It is always a good idea to use colours when designing your own four walls. Whether house walls, corridors or the walls of living rooms or children's rooms, colours underline the individual architecture of a building and create visual connections in estates and streets. Designing interior walls with colours has an eye-catching effect and can be used to generate different moods.
Designing walls suitably and with colours also entails giving consideration to the context and to the fact that colours can interact with each other and thus have a different effect. They can create harmony or contrasts or colour tones full of nuances.
When designing your wall, pictures, picture walls or wallpapers can also be used for a new look. This supports the impact of colour and gives the coloured walls another effect. Furthermore, patterns in the same or different colours can make large rooms gleam in new splendour.
The effect of the colour is also affected by the choice of material. The surface of a latex or emulsion paint often looks blunt and dull, particularly in the light. On the other hand, the same colour in a mineral paint shows great colour depth with a satin-matt gloss.
Before designing your walls with colours, find out about colour psychology, in other words, the symbolic meaning and effect of colours. Here you can also find more tips and ideas for designing your walls.
The colours on the walls can make rooms with awkward dimensions look better. For example, a long room appears shorter if the walls at the ends are painted in strong colours. By contrast, walls designed with a light, cool colour make a room seem large and wide. Strong, warm colour shades on the wall make a room appear to be smaller and narrower.
Having the right colour on the walls generates different effects. Light colours have an airy effect: a light-coloured ceiling seems light, airy and pleasant. As a result, low ceilings can be made to look higher. Dark colours have a heavy effect. The plinth of a house is usually painted in dark colours for the visual base of the building.
Walls painted in green shades combined with yellow create a spring-like atmosphere in the room. At the same time, subjective noise perception is on a lower level when the colour scheme is light green, while red on the other hand makes us think noises are louder.
Entrance areas painted yellow or orange appear cheerful and give the whole room a welcoming effect.
In the bedroom, walls that are coloured blue instead of being left bare help us to sleep calmly at night, while soft green in the office is inspiring and helps us to concentrate.
The same applies to designing outside walls. A house painted in intensive, warm colours (e.g. red) stands out in the street. A house painted in a cool, light colour (light blue, light grey) is less obvious.
A shaded, dreary facade will look much friendlier painted in a light, warm colour. In a living room that looks north and has to manage without any direct sunlight, a coat of yellow paint on the walls creates a sunnier, more cheerful atmosphere.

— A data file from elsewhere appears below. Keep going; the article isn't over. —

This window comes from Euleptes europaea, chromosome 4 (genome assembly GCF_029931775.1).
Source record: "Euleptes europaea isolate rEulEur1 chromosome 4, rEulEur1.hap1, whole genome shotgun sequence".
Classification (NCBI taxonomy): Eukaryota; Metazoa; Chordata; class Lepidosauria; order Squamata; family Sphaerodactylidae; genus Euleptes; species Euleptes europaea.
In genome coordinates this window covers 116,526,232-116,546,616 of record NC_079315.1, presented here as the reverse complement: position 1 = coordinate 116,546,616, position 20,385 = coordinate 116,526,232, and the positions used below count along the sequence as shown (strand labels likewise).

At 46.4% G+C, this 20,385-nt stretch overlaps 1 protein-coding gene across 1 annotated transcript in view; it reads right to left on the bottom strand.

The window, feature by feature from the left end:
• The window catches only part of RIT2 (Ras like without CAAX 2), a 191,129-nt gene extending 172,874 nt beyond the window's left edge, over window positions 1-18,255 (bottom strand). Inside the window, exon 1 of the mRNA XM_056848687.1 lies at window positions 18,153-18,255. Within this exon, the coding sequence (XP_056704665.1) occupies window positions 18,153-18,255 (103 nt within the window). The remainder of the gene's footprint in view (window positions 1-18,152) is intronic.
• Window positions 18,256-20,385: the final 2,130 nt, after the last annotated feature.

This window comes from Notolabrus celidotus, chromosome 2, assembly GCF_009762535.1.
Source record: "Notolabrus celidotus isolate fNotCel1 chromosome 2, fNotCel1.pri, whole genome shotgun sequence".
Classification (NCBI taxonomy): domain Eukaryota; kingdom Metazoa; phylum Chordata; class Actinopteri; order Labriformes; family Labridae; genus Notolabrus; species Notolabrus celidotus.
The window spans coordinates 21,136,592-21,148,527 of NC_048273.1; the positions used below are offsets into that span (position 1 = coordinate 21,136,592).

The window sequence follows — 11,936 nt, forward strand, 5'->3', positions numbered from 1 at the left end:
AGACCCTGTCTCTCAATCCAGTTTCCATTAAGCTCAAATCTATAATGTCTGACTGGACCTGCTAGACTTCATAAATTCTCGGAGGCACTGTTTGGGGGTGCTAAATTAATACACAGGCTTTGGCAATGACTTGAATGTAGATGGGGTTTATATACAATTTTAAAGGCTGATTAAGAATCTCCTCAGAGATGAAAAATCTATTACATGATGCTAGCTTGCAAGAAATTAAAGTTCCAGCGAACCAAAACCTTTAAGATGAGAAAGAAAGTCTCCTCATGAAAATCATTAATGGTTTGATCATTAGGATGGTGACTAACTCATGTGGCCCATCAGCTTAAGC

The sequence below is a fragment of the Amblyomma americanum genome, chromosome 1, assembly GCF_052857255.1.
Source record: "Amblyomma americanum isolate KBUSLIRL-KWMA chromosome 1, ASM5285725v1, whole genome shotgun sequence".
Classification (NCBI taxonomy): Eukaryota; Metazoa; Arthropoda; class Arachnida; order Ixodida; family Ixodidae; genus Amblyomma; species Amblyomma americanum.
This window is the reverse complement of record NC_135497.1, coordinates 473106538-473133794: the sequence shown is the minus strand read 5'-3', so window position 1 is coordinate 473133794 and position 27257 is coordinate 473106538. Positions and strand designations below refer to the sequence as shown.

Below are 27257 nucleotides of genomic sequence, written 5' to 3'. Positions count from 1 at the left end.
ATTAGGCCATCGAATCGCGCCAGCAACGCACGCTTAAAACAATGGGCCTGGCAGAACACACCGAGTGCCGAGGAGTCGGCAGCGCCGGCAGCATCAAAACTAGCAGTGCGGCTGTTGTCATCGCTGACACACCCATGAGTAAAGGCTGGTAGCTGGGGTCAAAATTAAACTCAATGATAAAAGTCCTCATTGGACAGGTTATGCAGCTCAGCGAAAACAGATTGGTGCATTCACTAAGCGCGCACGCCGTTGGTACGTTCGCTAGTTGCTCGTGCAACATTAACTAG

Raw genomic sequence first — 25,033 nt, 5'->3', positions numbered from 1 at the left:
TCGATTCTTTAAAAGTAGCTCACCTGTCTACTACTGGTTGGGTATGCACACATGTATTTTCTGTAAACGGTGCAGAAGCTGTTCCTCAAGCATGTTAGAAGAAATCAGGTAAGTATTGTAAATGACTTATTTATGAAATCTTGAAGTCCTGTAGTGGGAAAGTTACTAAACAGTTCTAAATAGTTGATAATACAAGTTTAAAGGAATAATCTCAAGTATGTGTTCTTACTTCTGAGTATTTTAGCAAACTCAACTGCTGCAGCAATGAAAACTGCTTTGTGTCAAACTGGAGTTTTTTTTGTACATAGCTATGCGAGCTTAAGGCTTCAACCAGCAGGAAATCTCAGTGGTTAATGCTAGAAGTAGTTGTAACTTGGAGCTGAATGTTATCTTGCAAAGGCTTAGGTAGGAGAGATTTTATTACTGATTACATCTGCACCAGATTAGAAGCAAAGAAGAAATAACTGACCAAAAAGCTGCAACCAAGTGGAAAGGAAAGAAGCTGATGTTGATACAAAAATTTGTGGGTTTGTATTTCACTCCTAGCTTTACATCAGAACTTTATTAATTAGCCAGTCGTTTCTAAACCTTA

In addition to pure colouring, there are also numerous application techniques with which rooms and facades can be designed.
Wall designs in glaze technique fascinate by their truly lively character: Whether decently glowing or powerfully vibrating, whether on the facade or indoors, whether of subtle simplicity or spectacular finesse – the directness of their effects captures the eye. Silvery, coppery and golden shine can be achieved using decorative paints with metallic pigments. Whether single walls, entire rooms or even facades are to be designed using these paints – the fine shine is accentuated and creates a noble effect. This metallic effect can also be used to emphasise fascinating features even on a small scale.
What has long been a trend in graphics as hand lettering, can also be transferred to the wall. Font types offer unknown possibilities when it comes to individually designing walls. Proportions, different typefaces and letter sizes can be used to design the walls in a way that they literally speak to the observer. To do this, you don't have to be perfect at writing at all, you just have to enjoy it. Rather, it is important to creatively use the obvious and familiar and cleverly combine them with each other, for example, digital and manual tools. In this way, typefaces with a high degree of ornamental and decorative appeal are created in an amazingly simple manner, which can be used to design private and public spaces.
In defiance of a time of steel and glass architecture and all of the efficient construction concepts, ornamental painting experiences a new revival. Very much a trend at the moment are ornamental and floral designs, which are either applied by printing, with a stencil or free-hand with the paint brush. The design vocabulary is situated somewhere between modern, classic, romantic and opulent. Whereby the muralist has access to a rich and diverse ornament repertoire to decorate buildings.
Until today, illusionistic painting has lost none of its amazing fascination. A balustrade with antique columns or a view out onto the Mediterranean: Illusionist painting transforms walls into projection surfaces that inspire and which gives rooms a certain something different. The more realistic the illusion is, the greater is the recognition that is paid equally to the work and the artist. KEIMFARBEN also supports this very special trend with respective seminars and publications and the already mentioned product line for artistic designers.